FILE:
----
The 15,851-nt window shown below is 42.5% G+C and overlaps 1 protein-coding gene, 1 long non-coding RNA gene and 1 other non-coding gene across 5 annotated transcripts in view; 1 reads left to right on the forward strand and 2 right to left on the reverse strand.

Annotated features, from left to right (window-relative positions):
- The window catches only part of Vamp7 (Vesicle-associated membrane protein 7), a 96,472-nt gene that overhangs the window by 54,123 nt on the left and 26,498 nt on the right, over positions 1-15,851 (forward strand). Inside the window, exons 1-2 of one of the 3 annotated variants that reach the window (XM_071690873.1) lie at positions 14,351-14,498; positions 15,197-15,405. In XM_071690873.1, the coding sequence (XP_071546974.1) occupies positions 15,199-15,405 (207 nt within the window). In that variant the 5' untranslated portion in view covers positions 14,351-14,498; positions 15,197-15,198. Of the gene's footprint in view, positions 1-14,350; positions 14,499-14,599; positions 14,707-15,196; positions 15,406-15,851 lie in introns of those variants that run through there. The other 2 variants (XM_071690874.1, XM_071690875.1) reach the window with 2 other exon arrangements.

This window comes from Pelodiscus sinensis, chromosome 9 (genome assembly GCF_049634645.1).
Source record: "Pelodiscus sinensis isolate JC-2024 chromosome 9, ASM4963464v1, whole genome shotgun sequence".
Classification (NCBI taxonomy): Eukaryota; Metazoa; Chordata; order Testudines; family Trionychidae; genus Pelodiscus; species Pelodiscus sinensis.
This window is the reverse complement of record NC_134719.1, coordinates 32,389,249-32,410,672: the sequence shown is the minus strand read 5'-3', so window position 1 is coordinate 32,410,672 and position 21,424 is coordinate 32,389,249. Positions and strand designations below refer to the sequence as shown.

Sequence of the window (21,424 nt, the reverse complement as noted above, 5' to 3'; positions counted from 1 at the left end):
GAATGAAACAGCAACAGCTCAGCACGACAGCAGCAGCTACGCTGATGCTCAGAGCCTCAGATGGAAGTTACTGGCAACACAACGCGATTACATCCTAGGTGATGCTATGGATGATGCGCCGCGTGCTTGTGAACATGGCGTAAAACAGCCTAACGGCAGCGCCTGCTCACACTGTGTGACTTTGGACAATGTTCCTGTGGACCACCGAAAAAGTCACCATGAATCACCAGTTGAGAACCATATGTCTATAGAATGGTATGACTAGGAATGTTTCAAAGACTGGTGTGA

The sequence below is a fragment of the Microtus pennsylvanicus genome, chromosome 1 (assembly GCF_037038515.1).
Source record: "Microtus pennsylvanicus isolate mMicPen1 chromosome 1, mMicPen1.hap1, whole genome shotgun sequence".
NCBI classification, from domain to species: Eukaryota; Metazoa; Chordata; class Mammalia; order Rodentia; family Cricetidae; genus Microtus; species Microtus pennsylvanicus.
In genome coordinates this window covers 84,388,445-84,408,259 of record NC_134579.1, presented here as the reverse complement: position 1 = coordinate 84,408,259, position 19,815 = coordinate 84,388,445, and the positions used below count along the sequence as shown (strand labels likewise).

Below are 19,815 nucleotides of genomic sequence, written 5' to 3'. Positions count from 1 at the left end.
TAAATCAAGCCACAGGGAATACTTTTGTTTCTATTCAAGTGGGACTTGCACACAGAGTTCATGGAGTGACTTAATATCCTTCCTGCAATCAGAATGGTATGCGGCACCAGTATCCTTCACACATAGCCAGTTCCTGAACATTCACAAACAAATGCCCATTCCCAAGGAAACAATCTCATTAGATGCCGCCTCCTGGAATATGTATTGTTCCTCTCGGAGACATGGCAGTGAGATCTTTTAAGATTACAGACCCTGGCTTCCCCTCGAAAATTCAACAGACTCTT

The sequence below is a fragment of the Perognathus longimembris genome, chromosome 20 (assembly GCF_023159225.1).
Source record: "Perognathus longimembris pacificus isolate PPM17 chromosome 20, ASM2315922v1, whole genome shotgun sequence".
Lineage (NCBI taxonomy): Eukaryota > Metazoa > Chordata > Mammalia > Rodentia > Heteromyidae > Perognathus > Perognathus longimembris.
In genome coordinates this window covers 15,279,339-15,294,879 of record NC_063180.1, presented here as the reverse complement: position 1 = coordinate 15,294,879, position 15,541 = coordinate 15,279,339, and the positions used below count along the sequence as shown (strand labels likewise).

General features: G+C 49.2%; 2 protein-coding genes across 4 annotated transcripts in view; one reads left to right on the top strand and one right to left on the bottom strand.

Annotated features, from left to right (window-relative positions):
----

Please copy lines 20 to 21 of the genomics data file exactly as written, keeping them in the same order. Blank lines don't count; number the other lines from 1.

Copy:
General features: G+C 49.2%; 2 protein-coding genes across 4 annotated transcripts in view; one reads left to right on the top strand and one right to left on the bottom strand.

Annotated features, from left to right (window-relative positions):